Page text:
"He's either a quality 2nd line centre or he's too small to make it as one. In reality, when Gagner plays with competent line mates (something he hasn't always had), he is a very good player. He's never going to be a big, scoring C who can dominate physically, but what he will be is a good puck handler who can find open players and isn't scared to go into the dangerous areas. If people can accept what he is, rather than clamour for what he isn't, the fan base can concentrate their fury on what's really hurting this team."
I've long held the same view on Sam Gagner. Couple of his lack of linemates with the development environment the Oilers surrounded him with, and it's shocking that Gagner has pulled through as well as he has. This year is being hailed as his breakout season, and it is, but the hailers are hailing for all of the wrong reasons.
|Rank||Player||DOB||Drafted||Alan ||Ben ||Bruce ||DB ||Derek ||Jon||Michael||Ryan||Scott|
Nothing much has changed for Gagner's ranking as he holds steady at #6, . Ben and I bumped him up a spot, while Bruce, DB and Scott all dropped him a spot. Alan, Jonathan and Ryan held firm at #6.
But things have changed for Gagner on the ice. His points production is up, way up this season. Gagner has 21 points in 22 games, or .95 points/game. His previous career high was .63 last season, so he's far afield from expectations. His shooting percentage isn't running hot like Jordan Eberle last season, and his on-ice shooting percentage is a tad above expectations, but nothing obscene like Eberle last season. Where Gagner has lucked out, however, has been his Individual Point percentage. Like Eberle, Gagner's IPP at both even strength and on the power play is out of the world. Regress just his IPP and Gagner has 6 fewer points, or .68 points/game, in line with expectations for a player getting better linemates and more talented linemates on the power play. That's a 56 points/82 pace, far more reasonable, but still very good, for a second-line centre.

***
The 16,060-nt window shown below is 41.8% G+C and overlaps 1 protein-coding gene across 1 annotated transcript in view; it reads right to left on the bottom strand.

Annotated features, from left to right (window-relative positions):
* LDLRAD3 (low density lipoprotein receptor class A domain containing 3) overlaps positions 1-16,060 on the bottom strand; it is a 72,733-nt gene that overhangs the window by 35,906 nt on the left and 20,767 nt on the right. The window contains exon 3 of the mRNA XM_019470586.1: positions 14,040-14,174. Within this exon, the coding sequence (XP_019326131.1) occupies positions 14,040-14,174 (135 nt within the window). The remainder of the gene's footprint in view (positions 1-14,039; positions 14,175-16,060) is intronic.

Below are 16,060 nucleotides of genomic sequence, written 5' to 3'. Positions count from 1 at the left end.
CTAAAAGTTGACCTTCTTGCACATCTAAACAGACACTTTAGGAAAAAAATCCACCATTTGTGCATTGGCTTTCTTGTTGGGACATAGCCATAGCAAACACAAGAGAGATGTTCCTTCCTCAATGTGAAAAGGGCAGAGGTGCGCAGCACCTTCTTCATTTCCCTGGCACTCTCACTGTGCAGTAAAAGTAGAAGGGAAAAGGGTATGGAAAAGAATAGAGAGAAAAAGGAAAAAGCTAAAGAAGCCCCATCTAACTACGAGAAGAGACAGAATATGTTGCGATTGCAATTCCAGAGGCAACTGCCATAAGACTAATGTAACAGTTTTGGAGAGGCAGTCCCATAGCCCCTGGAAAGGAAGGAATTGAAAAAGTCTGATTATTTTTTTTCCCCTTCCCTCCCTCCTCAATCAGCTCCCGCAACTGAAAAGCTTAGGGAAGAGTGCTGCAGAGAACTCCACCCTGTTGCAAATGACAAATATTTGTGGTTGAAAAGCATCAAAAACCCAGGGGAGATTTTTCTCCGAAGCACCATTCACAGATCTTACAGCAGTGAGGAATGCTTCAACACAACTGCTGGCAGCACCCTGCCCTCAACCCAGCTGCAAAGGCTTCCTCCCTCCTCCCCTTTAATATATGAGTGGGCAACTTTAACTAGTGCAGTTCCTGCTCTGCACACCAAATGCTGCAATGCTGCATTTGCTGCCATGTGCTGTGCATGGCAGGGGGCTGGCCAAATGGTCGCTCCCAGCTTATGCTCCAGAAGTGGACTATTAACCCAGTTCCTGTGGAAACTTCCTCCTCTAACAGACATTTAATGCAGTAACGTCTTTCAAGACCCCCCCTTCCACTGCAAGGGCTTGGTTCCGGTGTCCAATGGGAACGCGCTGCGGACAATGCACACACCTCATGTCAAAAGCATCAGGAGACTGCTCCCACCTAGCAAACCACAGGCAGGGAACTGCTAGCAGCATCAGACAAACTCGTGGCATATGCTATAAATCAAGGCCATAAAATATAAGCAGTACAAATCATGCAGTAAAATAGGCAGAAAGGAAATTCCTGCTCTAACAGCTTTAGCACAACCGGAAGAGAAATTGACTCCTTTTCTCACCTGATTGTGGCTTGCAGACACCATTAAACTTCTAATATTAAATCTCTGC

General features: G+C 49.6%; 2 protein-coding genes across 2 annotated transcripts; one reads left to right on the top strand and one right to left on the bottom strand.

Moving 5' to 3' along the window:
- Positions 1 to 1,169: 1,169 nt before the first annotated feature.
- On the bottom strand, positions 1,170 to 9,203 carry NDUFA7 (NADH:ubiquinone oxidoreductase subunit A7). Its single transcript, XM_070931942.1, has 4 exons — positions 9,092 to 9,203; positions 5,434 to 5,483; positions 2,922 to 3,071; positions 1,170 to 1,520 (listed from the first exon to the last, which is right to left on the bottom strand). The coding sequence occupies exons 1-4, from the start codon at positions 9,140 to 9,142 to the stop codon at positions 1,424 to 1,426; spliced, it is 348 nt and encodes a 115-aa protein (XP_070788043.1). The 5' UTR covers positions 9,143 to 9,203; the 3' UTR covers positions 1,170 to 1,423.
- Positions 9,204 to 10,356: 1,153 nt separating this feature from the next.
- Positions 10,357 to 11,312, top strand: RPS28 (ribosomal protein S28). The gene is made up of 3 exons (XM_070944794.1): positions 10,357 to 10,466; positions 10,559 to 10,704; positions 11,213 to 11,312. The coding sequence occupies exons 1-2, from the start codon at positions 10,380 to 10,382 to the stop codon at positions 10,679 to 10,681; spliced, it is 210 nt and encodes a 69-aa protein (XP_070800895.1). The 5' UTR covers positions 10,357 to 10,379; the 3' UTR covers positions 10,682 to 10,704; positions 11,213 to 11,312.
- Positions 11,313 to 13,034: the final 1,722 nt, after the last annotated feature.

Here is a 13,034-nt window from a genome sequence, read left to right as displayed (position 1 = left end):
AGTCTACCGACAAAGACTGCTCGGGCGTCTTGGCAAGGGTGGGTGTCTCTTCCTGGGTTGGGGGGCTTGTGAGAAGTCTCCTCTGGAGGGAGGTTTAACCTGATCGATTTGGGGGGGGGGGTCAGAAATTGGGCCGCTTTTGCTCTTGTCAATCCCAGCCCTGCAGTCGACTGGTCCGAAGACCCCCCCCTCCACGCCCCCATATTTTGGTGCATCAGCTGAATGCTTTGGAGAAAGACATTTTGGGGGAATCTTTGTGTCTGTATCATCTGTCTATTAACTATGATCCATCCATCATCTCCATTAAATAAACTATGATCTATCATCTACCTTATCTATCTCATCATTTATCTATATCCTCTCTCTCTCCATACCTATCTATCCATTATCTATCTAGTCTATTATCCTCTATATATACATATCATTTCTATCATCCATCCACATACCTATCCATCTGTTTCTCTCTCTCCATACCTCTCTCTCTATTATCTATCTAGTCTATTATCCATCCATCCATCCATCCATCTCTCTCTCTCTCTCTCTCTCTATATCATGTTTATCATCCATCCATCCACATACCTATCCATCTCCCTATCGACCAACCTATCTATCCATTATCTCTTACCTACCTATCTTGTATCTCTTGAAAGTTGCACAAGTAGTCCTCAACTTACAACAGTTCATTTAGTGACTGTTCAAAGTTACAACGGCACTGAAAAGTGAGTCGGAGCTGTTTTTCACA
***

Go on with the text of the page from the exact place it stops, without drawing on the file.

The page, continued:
For a number of years now, Gagner has been assailed as too small, too weak, too one-dimensional to ever be an effective top six centre in the NHL, and that's just from the Edmonton sportswriting contingent. The fans have been far more critical. His game grew from season to season as he gradually took on more responsibility, but the expectations for an 18-year-old in the NHL always hung from his neck like he was Edmonton's ancient mariner. It didn't help that he wasn't a commanding power play presence, wasn't killing penalties, and wasn't a hitting machine. His underlying numbers improved each season, his neutral zone game improved each season, his faceoff reliability even came around. But the visceral results weren't there for fans. Until this season - he's opened with a scoring barrage to lead the Oilers in points.
And then things get weird.
This season, the season where he's hitting yos and hard-ways, he's scoring, but his possession numbers have collapsed. He's become a very effective penalty killer, but his faceoff percentage has collapsed. Oh, and he's become better defensively (more on this to come) and learned to use leverage to start to battle and win pucks down low and break the cycle defensively. He even looks good running the Oilers' power play from the left side half-wall and point.
His points production will float back down into the .6-.7 per game range, but his underlying numbers will rebound, especially as his recent performances with Magnus Paajarvi suggest they may be a very effective duo on the second line. In fact, points per game and possession numbers will probably pass each other like ships in the night as they regress together. He's better on the penalty kill, he's better defensively. He's become a true top six centre.
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